dateOctober 24, 2007
categoryOpera Carolina News
Opera not as scary as you might think!
A friend's spontaneous invitation to accompany him to the opera on Saturday evening elicited from me a curious, but decisive, yes. Having never been to an opera, but an ardent admirer of theatre, the decision was an easy one, and I was set for a new experience. The opera in question was Charles Gounod's "Romeo et Juliette" at Opera Carolina in Charlotte, and I felt fortunate to have such a familiar plot for my first experience, since I knew I would not understand the language (French).
Prospective audience members should be aware that the opera is three acts instead of the play's five and that, while numerous changes to Shakespeare's plot were made for the opera, it retains the general storyline that we love from the original. In fact, Opera Carolina even abbreviated Gounod's opera, which is probably a good thing, considering that the cast was still bowing three hours after the curtains opened.
My expectations drew mainly from repeated viewings of "Pretty Woman." Needless to say, in the minutes I had to get ready, I donned a black dress and pearls, thinking of Julia Roberts's evening gown and jewels, because I wasn't sure if the relaxed dress code of today's society would apply to Opera Carolina, I decided to play it safe.
It came as no real surprise, however, that when we entered the theatre, the audience's attire ranged from casual to formal, something that I think makes opera more approachable to today's public.
Hesitancy to attend the opera due to the language barrier is needless; the theatre projected English subtitles above the stage. As excited as I was to be able to follow along, I have to wonder whether the projections deterred my attention from the stage too often.
It was more enjoyable to watch the stage and deduce the meaning of the lyrics from the actions and highly emotional staging. The beauty of the music and the singers along with the grandeur of the stage were lovely enough not to require subtitles. Richard Gere told Julia Roberts that she would be able to understand the opera despite her lack of Italian; the real comprehension is emotional and found not in the lyrics but the music.
I found the casting of Mercutio and the Friar most engaging, and I enjoyed whenever either of them made an entrance onstage. The addition of Stephano, an adolescent friend of Romeo, was charmingly played in the operatic tradition by a woman. However, my least favorite cast members were the leads:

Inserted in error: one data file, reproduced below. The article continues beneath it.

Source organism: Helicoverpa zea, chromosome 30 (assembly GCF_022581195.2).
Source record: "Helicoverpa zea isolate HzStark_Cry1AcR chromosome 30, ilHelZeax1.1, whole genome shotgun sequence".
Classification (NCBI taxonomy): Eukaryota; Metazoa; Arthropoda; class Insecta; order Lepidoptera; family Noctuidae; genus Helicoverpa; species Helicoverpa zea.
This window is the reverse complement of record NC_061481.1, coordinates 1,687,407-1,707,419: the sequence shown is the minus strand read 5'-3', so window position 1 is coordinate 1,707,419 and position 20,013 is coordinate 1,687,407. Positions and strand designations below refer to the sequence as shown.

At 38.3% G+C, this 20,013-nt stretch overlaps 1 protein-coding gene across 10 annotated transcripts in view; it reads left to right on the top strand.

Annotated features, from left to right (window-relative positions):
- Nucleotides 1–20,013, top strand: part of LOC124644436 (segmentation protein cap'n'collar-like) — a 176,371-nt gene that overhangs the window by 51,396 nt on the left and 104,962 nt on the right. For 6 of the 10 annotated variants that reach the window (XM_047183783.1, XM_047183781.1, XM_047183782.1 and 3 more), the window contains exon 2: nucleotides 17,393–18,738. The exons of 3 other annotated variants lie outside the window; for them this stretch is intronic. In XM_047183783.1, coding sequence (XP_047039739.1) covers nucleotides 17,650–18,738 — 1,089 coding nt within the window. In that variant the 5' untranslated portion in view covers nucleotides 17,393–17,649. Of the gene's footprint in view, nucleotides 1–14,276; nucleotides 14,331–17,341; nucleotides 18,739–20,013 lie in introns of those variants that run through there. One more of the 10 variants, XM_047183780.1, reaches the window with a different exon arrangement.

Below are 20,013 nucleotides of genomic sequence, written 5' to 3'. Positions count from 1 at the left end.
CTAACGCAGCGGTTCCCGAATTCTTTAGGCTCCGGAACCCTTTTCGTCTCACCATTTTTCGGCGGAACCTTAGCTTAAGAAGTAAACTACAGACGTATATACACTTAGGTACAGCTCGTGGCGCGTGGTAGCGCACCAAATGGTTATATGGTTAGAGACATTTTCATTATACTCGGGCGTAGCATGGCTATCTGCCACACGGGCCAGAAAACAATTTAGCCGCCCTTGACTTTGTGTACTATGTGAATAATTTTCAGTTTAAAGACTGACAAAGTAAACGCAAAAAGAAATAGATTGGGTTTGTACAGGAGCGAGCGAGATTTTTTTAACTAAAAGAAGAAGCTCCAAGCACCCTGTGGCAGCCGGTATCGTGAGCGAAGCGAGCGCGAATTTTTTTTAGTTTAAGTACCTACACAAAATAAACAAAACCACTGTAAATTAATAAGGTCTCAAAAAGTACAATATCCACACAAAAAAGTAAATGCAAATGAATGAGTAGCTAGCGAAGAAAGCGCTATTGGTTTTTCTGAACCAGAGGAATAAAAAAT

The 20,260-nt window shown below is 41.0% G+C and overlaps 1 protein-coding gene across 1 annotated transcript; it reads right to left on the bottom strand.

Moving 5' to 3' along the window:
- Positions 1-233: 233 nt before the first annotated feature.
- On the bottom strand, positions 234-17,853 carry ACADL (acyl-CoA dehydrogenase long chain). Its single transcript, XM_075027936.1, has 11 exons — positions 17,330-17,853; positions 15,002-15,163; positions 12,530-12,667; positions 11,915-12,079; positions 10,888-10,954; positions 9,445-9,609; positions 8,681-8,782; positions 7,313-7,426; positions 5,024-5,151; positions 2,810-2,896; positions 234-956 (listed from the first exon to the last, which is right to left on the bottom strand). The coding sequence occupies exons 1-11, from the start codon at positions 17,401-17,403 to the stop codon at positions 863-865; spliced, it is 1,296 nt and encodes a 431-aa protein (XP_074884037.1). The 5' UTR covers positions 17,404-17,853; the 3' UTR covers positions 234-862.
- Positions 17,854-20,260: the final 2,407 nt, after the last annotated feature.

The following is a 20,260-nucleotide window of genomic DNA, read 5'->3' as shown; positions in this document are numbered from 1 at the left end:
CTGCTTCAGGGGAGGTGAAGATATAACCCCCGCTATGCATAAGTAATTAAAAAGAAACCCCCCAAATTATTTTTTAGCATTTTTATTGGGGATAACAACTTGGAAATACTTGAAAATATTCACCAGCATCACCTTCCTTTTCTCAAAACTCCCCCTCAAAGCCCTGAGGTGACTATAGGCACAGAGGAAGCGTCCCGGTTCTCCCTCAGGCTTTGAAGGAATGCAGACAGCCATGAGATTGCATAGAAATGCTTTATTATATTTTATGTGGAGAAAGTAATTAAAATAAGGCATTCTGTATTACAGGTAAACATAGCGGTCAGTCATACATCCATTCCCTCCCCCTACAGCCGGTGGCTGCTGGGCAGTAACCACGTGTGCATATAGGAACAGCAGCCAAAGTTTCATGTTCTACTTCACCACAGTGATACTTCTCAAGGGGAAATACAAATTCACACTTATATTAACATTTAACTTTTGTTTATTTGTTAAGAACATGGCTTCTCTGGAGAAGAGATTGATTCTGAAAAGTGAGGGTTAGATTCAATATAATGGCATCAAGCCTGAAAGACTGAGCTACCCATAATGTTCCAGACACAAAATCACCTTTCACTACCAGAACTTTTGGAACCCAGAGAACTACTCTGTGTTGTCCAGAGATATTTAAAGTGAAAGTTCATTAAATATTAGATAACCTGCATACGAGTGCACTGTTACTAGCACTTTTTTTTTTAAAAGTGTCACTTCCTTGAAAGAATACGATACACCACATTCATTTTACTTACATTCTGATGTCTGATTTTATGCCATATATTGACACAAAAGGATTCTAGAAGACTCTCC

Romeo was not quite the dashing romantic we expected from Shakespeare, and his voice failed to captivate compared to the other male singers on stage. Juliet, along the same lines, was less than inspiring. That is not to say that the lovers were dreadful; quite the contrary.
The general spectacle of the performance left the greatest impression on my memory of the evening. My theatre major companion and I were envious of Opera Carolina's enormous budget.
The disdain with which people view the performance art is unfortunate. The sheer talent I witnessed was enough to convince me that opera is well worth the sacrifice of an evening on Patterson Court.
Friends who warned of boredom after hours spent listening to high notes and lovers' serenades were pleasantly wrong. I found the experience very approachable yet elegantly reminiscent of romantic notions I have always held. "Romeo et Juliette" may be the first opera I have had the opportunity to enjoy but Opera Carolina impressed me enough that I fully intend to make attendance a habit.
If you're having second thoughts about viewing Davidson's production of Gilbert and Sullivan's H.M.S. Pinafore on Nov. 10 and 11.
The emotional power and beauty of song that can be experienced at the opera is something that should be experienced at least once, and at the very least you'll be able to do a decent job of imitating Adam Sandler's Opera Man character.
By: Katie Miller
Issue date: 10/24/07
Section: Arts & Living